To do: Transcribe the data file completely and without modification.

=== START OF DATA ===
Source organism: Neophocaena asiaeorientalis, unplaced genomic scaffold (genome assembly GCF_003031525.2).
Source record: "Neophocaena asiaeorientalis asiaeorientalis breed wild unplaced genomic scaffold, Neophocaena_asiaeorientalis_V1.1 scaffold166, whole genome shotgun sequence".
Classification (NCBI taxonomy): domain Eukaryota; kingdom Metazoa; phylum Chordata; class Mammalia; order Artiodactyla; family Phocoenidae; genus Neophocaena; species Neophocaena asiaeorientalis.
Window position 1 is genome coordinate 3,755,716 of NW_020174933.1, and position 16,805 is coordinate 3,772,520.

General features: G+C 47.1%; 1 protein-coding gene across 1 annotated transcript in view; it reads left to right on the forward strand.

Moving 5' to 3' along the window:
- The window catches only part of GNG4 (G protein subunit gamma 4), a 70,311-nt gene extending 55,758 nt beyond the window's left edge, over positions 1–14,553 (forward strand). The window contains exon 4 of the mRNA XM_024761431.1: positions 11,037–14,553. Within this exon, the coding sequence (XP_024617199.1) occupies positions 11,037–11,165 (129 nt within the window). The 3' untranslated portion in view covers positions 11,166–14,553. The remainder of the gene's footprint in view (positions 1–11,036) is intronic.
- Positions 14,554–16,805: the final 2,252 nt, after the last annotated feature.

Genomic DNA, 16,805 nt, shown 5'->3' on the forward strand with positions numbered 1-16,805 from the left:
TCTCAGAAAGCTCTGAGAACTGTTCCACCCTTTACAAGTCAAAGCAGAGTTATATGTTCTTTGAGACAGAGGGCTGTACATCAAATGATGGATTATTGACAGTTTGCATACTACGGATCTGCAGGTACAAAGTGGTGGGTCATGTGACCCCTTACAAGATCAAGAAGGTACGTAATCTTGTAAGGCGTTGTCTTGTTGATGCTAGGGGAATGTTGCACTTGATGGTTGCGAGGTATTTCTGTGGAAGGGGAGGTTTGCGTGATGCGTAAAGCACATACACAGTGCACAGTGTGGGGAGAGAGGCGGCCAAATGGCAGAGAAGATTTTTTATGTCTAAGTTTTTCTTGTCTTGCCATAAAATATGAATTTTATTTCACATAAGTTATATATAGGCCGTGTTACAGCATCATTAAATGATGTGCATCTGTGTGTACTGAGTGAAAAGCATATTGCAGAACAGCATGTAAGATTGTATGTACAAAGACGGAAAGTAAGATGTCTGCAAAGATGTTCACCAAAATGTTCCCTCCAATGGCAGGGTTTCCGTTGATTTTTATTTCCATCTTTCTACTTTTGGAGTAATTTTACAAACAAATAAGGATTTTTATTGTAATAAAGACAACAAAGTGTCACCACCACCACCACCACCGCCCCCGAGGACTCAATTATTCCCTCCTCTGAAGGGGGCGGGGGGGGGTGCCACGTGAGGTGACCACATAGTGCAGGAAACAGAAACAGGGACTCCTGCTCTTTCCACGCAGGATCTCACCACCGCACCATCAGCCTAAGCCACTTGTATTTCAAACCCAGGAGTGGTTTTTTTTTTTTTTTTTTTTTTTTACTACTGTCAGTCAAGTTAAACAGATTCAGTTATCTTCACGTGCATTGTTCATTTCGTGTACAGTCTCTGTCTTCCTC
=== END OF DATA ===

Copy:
Source organism: Neophocaena asiaeorientalis, unplaced genomic scaffold (genome assembly GCF_003031525.2).
Source record: "Neophocaena asiaeorientalis asiaeorientalis breed wild unplaced genomic scaffold, Neophocaena_asiaeorientalis_V1.1 scaffold166, whole genome shotgun sequence".
Classification (NCBI taxonomy): domain Eukaryota; kingdom Metazoa; phylum Chordata; class Mammalia; order Artiodactyla; family Phocoenidae; genus Neophocaena; species Neophocaena asiaeorientalis.
Window position 1 is genome coordinate 3,755,716 of NW_020174933.1, and position 16,805 is coordinate 3,772,520.

General features: G+C 47.1%; 1 protein-coding gene across 1 annotated transcript in view; it reads left to right on the forward strand.

Moving 5' to 3' along the window:
- The window catches only part of GNG4 (G protein subunit gamma 4), a 70,311-nt gene extending 55,758 nt beyond the window's left edge, over positions 1–14,553 (forward strand). The window contains exon 4 of the mRNA XM_024761431.1: positions 11,037–14,553. Within this exon, the coding sequence (XP_024617199.1) occupies positions 11,037–11,165 (129 nt within the window). The 3' untranslated portion in view covers positions 11,166–14,553. The remainder of the gene's footprint in view (positions 1–11,036) is intronic.
- Positions 14,554–16,805: the final 2,252 nt, after the last annotated feature.

Genomic DNA, 16,805 nt, shown 5'->3' on the forward strand with positions numbered 1-16,805 from the left:
TCTCAGAAAGCTCTGAGAACTGTTCCACCCTTTACAAGTCAAAGCAGAGTTATATGTTCTTTGAGACAGAGGGCTGTACATCAAATGATGGATTATTGACAGTTTGCATACTACGGATCTGCAGGTACAAAGTGGTGGGTCATGTGACCCCTTACAAGATCAAGAAGGTACGTAATCTTGTAAGGCGTTGTCTTGTTGATGCTAGGGGAATGTTGCACTTGATGGTTGCGAGGTATTTCTGTGGAAGGGGAGGTTTGCGTGATGCGTAAAGCACATACACAGTGCACAGTGTGGGGAGAGAGGCGGCCAAATGGCAGAGAAGATTTTTTATGTCTAAGTTTTTCTTGTCTTGCCATAAAATATGAATTTTATTTCACATAAGTTATATATAGGCCGTGTTACAGCATCATTAAATGATGTGCATCTGTGTGTACTGAGTGAAAAGCATATTGCAGAACAGCATGTAAGATTGTATGTACAAAGACGGAAAGTAAGATGTCTGCAAAGATGTTCACCAAAATGTTCCCTCCAATGGCAGGGTTTCCGTTGATTTTTATTTCCATCTTTCTACTTTTGGAGTAATTTTACAAACAAATAAGGATTTTTATTGTAATAAAGACAACAAAGTGTCACCACCACCACCACCACCGCCCCCGAGGACTCAATTATTCCCTCCTCTGAAGGGGGCGGGGGGGGGTGCCACGTGAGGTGACCACATAGTGCAGGAAACAGAAACAGGGACTCCTGCTCTTTCCACGCAGGATCTCACCACCGCACCATCAGCCTAAGCCACTTGTATTTCAAACCCAGGAGTGGTTTTTTTTTTTTTTTTTTTTTTTTACTACTGTCAGTCAAGTTAAACAGATTCAGTTATCTTCACGTGCATTGTTCATTTCGTGTACAGTCTCTGTCTTCCTC